Authors We Like: James Marshall


Posted: Tuesday, September 17th, 2013

By:


This will come as no surprise to you, but the Education.com staff reads a lot of children’s books. We’ve all got our favorites from our own childhoods, but with a constant influx of advance copies from publishers coming through the door, we’re always finding new ones we love as well. As an outlet for our enthusiasm, we’ve decided to start up a series of blog posts that pay tribute to our favorite children’s authors.

Our first featured author is James Marshall. Marshall was a prolific writer and illustrator, who contributed to over 80 children’s books in his career, both as James and under the pen name Edward Marshall. His trademark style is succinct, tastefully humorous, and smartly moral. Marshall’s books are funny for both children and adults, so they make a great addition to any family library. Here are some of our very favorite James Marshall books:

R UMAX     Power Look 2000  V1.6
George and Martha

George and Martha is a book of five short stories about two hippos who are best friends. With Victorian-inspired clothing, footed bathtubs, and a hot air balloon, George and Martha are oddly noble hippopotami who work through everyday problems and friendly fights. The two hippos are totally sincere and always striving to be the truest friends possible. These stories are straightforward with miniature morals on friendship, vanity, and perseverance. George and Martha is a great read for children, as it shows them how to be true friends.

The Cut-ups
The Cut-Ups

Spud Jenkins and Joe Turner are the kids that every child aspires to be in their naughtiest dreams: mischievous, clever pranksters, also known as ‘cut-ups.’ Spud and Joe star in a miniature series of picture books, in which they play tricks on local adults and attempt to impress their new fancy friend, Mary Frances. Kids adore reading about the hilarious and wicked antics that the Cut-ups get into at school, at camp, and at ballroom dance class. In true Marshall fashion, each book presents a subtle moral for the reader.

Hansel and Gretel
Hansel and Gretel

Marshall wrote and illustrated several fairy tales, and Hansel and Gretel is among the best of the group. This is a great retelling of the classic story, with simple and relatable characters for kids. While many children’s retellings of Grimm fairy tales are gutted to exclude some of the more complex elements of the stories, Marshall’s Hansel and Gretel is expertly told with simple dialogue and detailed pictures. The illustrations fill in the descriptive and symbolic gaps from the original story, while clearly depicting characters’ moods for young readers.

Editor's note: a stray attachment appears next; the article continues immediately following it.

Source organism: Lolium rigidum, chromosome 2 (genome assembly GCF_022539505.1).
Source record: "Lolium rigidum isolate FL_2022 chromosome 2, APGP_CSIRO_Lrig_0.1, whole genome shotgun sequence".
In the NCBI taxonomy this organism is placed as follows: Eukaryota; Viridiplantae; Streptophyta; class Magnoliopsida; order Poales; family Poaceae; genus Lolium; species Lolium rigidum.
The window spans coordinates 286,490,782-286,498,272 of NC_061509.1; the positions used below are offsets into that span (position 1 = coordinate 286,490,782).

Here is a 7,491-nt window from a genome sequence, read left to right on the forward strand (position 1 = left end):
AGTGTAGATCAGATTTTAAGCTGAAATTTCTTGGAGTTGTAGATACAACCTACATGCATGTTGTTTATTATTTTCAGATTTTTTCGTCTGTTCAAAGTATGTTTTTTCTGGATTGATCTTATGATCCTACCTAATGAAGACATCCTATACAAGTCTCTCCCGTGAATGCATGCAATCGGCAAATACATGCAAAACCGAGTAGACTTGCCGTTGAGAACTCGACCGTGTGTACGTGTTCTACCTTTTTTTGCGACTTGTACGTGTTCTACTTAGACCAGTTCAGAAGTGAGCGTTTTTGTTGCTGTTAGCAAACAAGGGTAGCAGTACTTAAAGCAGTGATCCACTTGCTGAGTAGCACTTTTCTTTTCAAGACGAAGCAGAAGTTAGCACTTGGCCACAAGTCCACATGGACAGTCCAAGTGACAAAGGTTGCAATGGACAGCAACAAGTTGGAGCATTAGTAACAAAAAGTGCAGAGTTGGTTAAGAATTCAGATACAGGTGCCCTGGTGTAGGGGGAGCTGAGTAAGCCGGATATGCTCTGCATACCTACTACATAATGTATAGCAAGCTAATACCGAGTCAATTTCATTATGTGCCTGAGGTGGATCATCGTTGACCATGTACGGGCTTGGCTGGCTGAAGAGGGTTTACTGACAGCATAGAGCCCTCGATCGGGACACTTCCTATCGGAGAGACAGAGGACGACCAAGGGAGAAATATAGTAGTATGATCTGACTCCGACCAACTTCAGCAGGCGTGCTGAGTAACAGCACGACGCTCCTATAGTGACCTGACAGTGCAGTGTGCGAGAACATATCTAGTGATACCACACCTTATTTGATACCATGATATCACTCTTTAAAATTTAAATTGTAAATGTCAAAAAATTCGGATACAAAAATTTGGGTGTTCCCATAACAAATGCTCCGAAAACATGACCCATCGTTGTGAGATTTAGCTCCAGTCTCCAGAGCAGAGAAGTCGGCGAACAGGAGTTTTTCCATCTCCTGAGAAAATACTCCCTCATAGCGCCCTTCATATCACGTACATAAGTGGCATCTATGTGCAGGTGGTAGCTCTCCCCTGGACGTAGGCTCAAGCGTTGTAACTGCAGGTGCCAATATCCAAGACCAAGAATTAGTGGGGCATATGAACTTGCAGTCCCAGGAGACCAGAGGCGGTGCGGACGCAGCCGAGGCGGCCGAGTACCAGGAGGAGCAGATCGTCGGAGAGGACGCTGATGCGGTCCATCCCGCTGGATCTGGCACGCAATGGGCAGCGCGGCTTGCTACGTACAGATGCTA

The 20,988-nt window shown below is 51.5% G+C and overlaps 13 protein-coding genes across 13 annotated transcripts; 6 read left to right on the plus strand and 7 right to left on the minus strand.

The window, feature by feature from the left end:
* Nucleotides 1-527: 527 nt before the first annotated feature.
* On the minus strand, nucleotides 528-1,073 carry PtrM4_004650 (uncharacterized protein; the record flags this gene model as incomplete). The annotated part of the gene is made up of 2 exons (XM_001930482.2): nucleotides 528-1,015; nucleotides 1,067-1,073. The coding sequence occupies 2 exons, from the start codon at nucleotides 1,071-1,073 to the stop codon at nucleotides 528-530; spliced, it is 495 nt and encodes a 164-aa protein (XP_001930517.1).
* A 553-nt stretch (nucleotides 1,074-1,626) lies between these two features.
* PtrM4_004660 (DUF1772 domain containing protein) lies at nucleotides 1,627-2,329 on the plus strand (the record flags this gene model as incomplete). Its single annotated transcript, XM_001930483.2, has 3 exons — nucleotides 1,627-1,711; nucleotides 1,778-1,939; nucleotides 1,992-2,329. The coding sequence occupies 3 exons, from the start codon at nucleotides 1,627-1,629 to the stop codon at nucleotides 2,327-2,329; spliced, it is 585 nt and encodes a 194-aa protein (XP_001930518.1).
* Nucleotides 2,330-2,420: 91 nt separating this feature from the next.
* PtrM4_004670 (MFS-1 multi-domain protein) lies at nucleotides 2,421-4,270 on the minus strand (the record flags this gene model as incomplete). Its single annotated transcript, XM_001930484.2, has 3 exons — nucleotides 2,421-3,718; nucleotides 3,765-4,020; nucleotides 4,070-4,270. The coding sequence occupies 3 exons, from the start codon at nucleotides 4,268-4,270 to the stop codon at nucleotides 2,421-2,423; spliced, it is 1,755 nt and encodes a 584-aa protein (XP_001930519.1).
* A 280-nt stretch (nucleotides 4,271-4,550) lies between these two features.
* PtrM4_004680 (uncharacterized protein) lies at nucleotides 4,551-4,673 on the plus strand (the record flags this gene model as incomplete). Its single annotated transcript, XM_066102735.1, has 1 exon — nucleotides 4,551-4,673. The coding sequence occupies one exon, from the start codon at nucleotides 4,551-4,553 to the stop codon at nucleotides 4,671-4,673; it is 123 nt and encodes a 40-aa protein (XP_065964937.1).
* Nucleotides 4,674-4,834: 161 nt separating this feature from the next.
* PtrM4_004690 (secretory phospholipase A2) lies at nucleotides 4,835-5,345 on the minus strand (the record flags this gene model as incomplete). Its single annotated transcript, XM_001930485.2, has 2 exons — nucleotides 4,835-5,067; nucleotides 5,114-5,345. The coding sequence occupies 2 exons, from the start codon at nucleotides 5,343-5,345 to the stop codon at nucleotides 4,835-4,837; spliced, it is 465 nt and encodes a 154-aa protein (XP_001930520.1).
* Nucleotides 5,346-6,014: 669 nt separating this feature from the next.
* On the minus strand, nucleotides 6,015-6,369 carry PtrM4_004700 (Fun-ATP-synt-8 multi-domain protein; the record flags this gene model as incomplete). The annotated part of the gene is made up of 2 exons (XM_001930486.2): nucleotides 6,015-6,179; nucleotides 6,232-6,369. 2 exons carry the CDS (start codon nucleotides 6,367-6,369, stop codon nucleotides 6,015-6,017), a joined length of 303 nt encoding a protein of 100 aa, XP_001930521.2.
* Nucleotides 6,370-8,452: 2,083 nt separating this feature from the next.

Wings A Tale of Two Chickens
Wings: A Tale of Two Chickens

As the title suggests, this is another Marshall book about friendship between two animals. Harriet, a well-read and sensible hen, attempts to save her wide-eyed friend Winnie from the Mr. Johnson, a rogue fox in disguise. Through costumes, chases, and clever tricks, Winnie narrowly escapes Mr. Johnson’s fricassee pot. We love this story’s message that reading and working to be bright will keep you from being eaten by a fox (hey, we’ve all been there…).

Miss Nelson Is Missing
Miss Nelson is Missing!

Written in conjunction with Harry Allard, Miss Nelson is Missing! is one of Marshall’s most famous books. Through stark illustrations with muted colors, Marshall and Allard tell the story of the world’s worst substitute teacher, Miss Viola Swamp. This book showcases Marshall’s tendency towards satirical story telling, with the characters subtly poking fun at kids’ dramatic imaginations. This is a great book for classroom read-alouds, as it contains vivid characters, and also teaches the reader a lesson about the importance of good classroom behavior.

2 Responses to “Authors We Like: James Marshall”

  1. Jeremy Churchill Says:

    We got almost all of the books of James Marshall, aside from I love reading James’ books my students also loves me to tell them stories(and of course I always pick my favorites including James Marshall’s books). By reading them stories, my students explore their imaginations and creativity while learning good morals.

  2. Brett Heys Says:

    Great post!

Leave a Reply

Submit Comment